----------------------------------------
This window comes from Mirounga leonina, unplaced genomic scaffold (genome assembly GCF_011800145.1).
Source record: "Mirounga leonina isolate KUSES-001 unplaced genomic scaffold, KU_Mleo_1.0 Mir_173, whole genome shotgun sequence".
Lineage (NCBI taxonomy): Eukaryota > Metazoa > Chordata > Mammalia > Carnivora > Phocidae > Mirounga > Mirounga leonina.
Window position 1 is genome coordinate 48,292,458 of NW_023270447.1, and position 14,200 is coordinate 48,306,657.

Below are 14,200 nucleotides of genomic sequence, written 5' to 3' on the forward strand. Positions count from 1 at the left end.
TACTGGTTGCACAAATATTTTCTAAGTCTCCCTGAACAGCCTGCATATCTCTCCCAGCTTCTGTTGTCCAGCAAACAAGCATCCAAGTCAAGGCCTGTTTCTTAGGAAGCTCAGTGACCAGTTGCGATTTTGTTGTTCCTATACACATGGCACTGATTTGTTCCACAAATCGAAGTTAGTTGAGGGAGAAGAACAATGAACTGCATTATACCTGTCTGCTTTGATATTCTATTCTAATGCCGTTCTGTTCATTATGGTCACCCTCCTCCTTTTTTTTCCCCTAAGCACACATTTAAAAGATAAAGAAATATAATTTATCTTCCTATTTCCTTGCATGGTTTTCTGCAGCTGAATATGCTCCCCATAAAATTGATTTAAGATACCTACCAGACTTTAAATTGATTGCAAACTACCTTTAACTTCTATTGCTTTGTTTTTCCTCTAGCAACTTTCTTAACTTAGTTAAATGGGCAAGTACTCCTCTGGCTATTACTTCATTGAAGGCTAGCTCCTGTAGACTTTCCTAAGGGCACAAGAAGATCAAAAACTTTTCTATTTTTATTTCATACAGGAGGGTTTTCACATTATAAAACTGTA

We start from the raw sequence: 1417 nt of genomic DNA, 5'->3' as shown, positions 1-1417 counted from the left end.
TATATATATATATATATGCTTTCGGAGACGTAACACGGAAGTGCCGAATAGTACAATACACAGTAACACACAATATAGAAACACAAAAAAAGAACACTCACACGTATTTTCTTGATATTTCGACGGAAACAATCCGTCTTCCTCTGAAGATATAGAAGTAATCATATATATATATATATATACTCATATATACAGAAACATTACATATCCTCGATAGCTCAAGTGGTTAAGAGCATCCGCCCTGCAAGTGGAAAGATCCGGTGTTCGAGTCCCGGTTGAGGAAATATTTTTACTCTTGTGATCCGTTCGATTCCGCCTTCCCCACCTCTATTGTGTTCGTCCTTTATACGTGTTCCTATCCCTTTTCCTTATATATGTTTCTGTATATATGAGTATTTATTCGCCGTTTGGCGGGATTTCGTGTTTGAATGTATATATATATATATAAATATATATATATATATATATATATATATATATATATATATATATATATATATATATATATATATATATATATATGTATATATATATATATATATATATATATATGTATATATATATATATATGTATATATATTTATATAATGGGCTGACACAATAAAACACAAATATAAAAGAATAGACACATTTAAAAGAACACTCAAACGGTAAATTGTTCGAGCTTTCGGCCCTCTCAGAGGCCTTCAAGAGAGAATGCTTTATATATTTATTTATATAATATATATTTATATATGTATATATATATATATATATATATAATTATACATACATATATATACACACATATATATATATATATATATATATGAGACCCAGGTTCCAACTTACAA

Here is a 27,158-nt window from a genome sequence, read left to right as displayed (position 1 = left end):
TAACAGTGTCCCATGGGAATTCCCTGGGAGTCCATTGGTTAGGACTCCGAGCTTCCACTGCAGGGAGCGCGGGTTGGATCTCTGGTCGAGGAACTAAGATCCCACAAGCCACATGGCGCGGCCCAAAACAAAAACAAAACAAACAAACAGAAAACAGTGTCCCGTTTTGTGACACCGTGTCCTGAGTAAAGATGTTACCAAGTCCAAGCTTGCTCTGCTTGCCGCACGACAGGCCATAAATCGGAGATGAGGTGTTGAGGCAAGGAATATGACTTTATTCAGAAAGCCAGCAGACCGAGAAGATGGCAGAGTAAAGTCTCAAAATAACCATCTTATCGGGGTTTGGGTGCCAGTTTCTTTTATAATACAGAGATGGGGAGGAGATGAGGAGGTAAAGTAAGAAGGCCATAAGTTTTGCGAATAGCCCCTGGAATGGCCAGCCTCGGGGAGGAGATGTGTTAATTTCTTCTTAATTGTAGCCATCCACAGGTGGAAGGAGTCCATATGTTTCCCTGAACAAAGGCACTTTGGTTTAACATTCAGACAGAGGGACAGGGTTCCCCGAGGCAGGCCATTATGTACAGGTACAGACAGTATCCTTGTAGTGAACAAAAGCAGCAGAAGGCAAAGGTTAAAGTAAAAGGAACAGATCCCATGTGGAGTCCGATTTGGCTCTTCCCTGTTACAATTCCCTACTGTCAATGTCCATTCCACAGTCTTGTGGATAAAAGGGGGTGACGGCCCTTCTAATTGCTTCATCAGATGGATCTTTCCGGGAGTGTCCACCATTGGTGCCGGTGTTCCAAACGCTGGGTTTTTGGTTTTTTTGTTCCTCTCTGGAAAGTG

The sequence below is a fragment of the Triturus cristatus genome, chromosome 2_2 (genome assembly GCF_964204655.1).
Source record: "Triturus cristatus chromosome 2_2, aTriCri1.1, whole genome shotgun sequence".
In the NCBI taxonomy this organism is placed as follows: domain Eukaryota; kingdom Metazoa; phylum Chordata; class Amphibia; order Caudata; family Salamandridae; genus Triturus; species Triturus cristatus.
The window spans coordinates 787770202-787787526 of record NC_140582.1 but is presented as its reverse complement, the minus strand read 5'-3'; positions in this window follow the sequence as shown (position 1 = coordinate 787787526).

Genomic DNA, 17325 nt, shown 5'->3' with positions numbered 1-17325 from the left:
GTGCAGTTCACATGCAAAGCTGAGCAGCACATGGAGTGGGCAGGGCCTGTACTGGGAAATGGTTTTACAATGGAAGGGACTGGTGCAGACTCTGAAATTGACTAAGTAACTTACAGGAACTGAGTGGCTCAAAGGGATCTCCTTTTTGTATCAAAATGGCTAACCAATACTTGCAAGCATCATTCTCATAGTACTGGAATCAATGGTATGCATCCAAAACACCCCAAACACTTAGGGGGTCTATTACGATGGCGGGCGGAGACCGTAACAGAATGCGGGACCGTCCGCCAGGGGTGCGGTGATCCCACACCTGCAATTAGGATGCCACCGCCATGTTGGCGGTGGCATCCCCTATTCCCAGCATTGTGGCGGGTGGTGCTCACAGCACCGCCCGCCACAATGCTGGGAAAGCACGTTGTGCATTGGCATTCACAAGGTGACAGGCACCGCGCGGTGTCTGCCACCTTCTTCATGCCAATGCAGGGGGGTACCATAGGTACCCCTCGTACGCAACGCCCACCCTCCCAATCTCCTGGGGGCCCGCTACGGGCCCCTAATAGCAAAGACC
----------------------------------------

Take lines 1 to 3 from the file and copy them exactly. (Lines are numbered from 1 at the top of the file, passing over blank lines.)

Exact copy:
This window comes from Mirounga leonina, unplaced genomic scaffold (genome assembly GCF_011800145.1).
Source record: "Mirounga leonina isolate KUSES-001 unplaced genomic scaffold, KU_Mleo_1.0 Mir_173, whole genome shotgun sequence".
Lineage (NCBI taxonomy): Eukaryota > Metazoa > Chordata > Mammalia > Carnivora > Phocidae > Mirounga > Mirounga leonina.